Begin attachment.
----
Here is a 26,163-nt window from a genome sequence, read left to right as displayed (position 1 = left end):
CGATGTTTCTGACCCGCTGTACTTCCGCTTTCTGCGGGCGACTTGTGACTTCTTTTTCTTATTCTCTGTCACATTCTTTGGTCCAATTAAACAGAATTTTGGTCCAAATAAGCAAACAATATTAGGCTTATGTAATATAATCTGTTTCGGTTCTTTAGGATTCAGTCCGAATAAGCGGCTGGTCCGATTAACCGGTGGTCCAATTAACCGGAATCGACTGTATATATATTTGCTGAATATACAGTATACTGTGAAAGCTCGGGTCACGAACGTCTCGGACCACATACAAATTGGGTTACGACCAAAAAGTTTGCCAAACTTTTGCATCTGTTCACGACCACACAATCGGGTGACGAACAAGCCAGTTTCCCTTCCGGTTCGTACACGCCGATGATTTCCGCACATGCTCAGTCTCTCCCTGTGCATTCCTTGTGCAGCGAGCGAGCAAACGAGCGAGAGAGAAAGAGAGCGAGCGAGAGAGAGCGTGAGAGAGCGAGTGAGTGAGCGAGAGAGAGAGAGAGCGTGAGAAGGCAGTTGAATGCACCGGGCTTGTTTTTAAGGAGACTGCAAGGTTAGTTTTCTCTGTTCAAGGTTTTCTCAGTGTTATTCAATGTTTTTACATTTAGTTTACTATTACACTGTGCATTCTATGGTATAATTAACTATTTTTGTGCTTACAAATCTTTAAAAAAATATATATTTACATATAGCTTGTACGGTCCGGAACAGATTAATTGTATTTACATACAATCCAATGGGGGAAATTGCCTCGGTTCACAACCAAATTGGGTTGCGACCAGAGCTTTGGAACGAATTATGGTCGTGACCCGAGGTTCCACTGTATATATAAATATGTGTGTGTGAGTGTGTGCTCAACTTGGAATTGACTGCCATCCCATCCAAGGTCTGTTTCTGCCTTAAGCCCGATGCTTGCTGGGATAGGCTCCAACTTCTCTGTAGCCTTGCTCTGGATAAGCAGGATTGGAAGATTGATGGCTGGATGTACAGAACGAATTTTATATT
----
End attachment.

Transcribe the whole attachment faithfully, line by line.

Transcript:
Here is a 26,163-nt window from a genome sequence, read left to right as displayed (position 1 = left end):
CGATGTTTCTGACCCGCTGTACTTCCGCTTTCTGCGGGCGACTTGTGACTTCTTTTTCTTATTCTCTGTCACATTCTTTGGTCCAATTAAACAGAATTTTGGTCCAAATAAGCAAACAATATTAGGCTTATGTAATATAATCTGTTTCGGTTCTTTAGGATTCAGTCCGAATAAGCGGCTGGTCCGATTAACCGGTGGTCCAATTAACCGGAATCGACTGTATATATATTTGCTGAATATACAGTATACTGTGAAAGCTCGGGTCACGAACGTCTCGGACCACATACAAATTGGGTTACGACCAAAAAGTTTGCCAAACTTTTGCATCTGTTCACGACCACACAATCGGGTGACGAACAAGCCAGTTTCCCTTCCGGTTCGTACACGCCGATGATTTCCGCACATGCTCAGTCTCTCCCTGTGCATTCCTTGTGCAGCGAGCGAGCAAACGAGCGAGAGAGAAAGAGAGCGAGCGAGAGAGAGCGTGAGAGAGCGAGTGAGTGAGCGAGAGAGAGAGAGAGCGTGAGAAGGCAGTTGAATGCACCGGGCTTGTTTTTAAGGAGACTGCAAGGTTAGTTTTCTCTGTTCAAGGTTTTCTCAGTGTTATTCAATGTTTTTACATTTAGTTTACTATTACACTGTGCATTCTATGGTATAATTAACTATTTTTGTGCTTACAAATCTTTAAAAAAATATATATTTACATATAGCTTGTACGGTCCGGAACAGATTAATTGTATTTACATACAATCCAATGGGGGAAATTGCCTCGGTTCACAACCAAATTGGGTTGCGACCAGAGCTTTGGAACGAATTATGGTCGTGACCCGAGGTTCCACTGTATATATAAATATGTGTGTGTGAGTGTGTGCTCAACTTGGAATTGACTGCCATCCCATCCAAGGTCTGTTTCTGCCTTAAGCCCGATGCTTGCTGGGATAGGCTCCAACTTCTCTGTAGCCTTGCTCTGGATAAGCAGGATTGGAAGATTGATGGCTGGATGTACAGAACGAATTTTATATT